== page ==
The fact that millennials are obsessed with establishing a “sustainable” work-life balance is hardly novel. Earlier this year, a group of Goldman Sachs junior analysts captivated the financial press with a slide deck about their unbearable 100-hour weeks. Meanwhile, intense deal flow during the year 2020 prompted investment banking analysts to work mind-numbing hours from their parents’ homes in the suburbs, while banks like Jefferies handed out hefty bonuses and gifts like Pelotons and iPads.
But while junior bankers are eternally grateful for their “protected” Saturdays, the Prime Minister of Finland just returned from a 4-week vacation, taken in the middle of COVID’s delta surge and the start of what many fear will be another brutal refugee crisis. Instead of rising to the challenge and leading, Finnish PM Sanna Marin told Bloomberg that she wants to “improve the lot of workers of the world”…by refusing to work.
Amusingly, Marin maintains that there’s much more to be done to make working life more equitable, secure and enjoyable. The PM says she wants to push for shorter hours for workers as productivity improves, alongside better protection for gig workers and fair employment rules to stop work from encroaching on personal time.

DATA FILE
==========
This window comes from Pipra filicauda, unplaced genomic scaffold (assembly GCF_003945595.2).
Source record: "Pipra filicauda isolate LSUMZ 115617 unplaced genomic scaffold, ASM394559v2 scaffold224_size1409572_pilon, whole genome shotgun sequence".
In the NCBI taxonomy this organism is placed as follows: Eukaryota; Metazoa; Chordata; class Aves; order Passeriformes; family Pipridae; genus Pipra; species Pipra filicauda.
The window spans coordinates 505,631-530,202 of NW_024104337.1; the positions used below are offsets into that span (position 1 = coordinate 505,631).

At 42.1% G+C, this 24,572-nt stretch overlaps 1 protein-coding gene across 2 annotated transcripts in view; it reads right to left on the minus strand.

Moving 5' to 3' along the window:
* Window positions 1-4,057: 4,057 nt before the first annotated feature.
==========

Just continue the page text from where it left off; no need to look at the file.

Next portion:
“We need to change the world to improve people’s wellbeing and happiness,” she said in an interview at her seaside residence in Helsinki on Wednesday. Shorter hours would mean “people would have more time for their families and loved ones, and their hobbies and life.”
In recent months, there’s been growing talk about a four-day workweek (something Marin has advocated). A few years ago, France outlawed sending work-related emails outside of work hours as part of the so-called “right to disconnect”. – READ MORE